Sarah Wong, then a University of Hong Kong student from Macau, works on her computer in a flat in Sai Ying Pun in October 2017. Wong moved into the apartment with a classmate after she was denied accommodation in the university dorm in the second year of her studies. Photo: David Wong
Nicholas Wilson
Nicholas Wilson

Why real estate investors are homing in on student housing in the Asia-Pacific as a way to diversify their portfolios

  • Growth in university enrolments in the region, including a rise in international students, has increased demand for housing that caters to young people’s needs
  • Purpose-built student accommodation is a high-yield, low-volatility asset class

University enrolment in the Asia-Pacific region has swollen due to an expanding middle class and more students opting to pursue tertiary education. This surge is expected to continue at a pace of 4.2 per cent a year globally until 2040 with East Asia and the Pacific accounting for the highest volume and largest share.

The number of globally ranked universities in Asia has also increased, making it more attractive for students to study closer to home, and at a lower cost than in the West. This is having a dual effect on university cities.
First, the rising numbers of students requiring accommodation and rapid urbanisation have increased demand for housing. Second, a greater emphasis on collaboration, convenience, cost and community are driving demand for co-living options, including purpose-built student accommodation.

These factors have combined to create potentially lucrative opportunities to develop purpose-built student accommodation in the region’s cities. Institutional investors looking to diversify away from traditional residential real estate investments have identified the gaps in modern purpose-built student accommodation as an opportunity to access a higher-yielding asset class.

The Scape Australia acquisition of the Atira Student Living platform in September was the country’s largest student housing deal to date. These types of deals will continue to pick up steam.

Students from China pose for photos after graduating from the University of Sydney in October 2017. Cities which draw a large number of international students need to meet the growing demand for purpose-built student housing. Photo: AFP
However, without the collaboration of investors, developers and university housing operators, it will be difficult to meet demand. The capital available to invest in developing this new sector will either remain on the sidelines or be allocated elsewhere if investors cannot close deals with developers and operators to bring new purpose-built student accommodation onto the market.

Opportunities are also emerging in relatively untapped markets, like India, where capital is needed and there are no significant purpose-built student accommodation operators.

The lack of such accommodation will not only be felt by students, but by the education industries in university cities, which could lose out in the competitive global higher education market.

Our research shows that the potential yields and internal rates of return for student housing are higher than other living sectors. Volatility is also low because purpose-built student accommodation is somewhat non-discretionary in nature and operating performance does not carry the same level of risk as more traditional residential models, such as condominiums.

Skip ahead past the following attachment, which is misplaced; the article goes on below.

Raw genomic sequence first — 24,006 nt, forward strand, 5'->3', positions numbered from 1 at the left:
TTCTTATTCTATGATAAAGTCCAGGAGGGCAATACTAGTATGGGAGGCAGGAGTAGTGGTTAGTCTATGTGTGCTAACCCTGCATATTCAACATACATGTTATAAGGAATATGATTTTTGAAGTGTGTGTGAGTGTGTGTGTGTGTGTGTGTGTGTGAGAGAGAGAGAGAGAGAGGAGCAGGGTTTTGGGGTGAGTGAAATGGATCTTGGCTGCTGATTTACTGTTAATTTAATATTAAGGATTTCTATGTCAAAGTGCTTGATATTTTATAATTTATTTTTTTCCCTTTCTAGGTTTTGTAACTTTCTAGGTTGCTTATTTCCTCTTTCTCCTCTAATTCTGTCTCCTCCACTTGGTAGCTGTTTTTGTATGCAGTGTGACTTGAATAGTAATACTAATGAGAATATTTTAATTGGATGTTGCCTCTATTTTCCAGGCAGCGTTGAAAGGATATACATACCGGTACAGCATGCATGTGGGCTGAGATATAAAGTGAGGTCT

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As we have seen in Australia, joint ventures among developers, investors and operators to undertake built-to-suit projects can be a way of reducing risk as the market matures. Developers with land banks can allocate sites for purpose-built student accommodation to help mitigate concentration and sales risk.

Investors and developers have the option of converting these assets into other living or residential categories as well to sell down a partial stake and maintain asset management or dispose of the asset altogether.

The student lounge at Campus Hong Kong, a private dormitory aimed at the city’s booming student population. Photo: Handout

Asia’s university cities are ill-equipped to deal with the influx of international students from other parts of the region. These students pay handsomely for tuition and the university experience and have different housing expectations than domestic students.

Younger generations are also more interested in experiential, community living. Purpose-built student accommodation offers student a chance to be centrally located in safe, hi-tech, communal accommodation.

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Although the prestige of a university is still a draw, students may soon consider looking elsewhere to get the full experience they want. A better overall student experience could influence their decisions to continue their studies or to stay on and work in the local community. It could also contribute to future enrolments when these students share stories about their time at the university with their peers.

Developers, investors and university housing operators should connect and create new purpose-built student accommodation for the growing international student population. Not only is the potential return on investment significant, but university cities risk losing out on a key differentiator that could help institutions stand out in the intensely competitive global education market.

Nicholas Wilson is director of capital market research, corporate finance and debt advisory, Asia Pacific capital markets, at JLL

This article appeared in the South China Morning Post print edition as: Investors homing in on student housing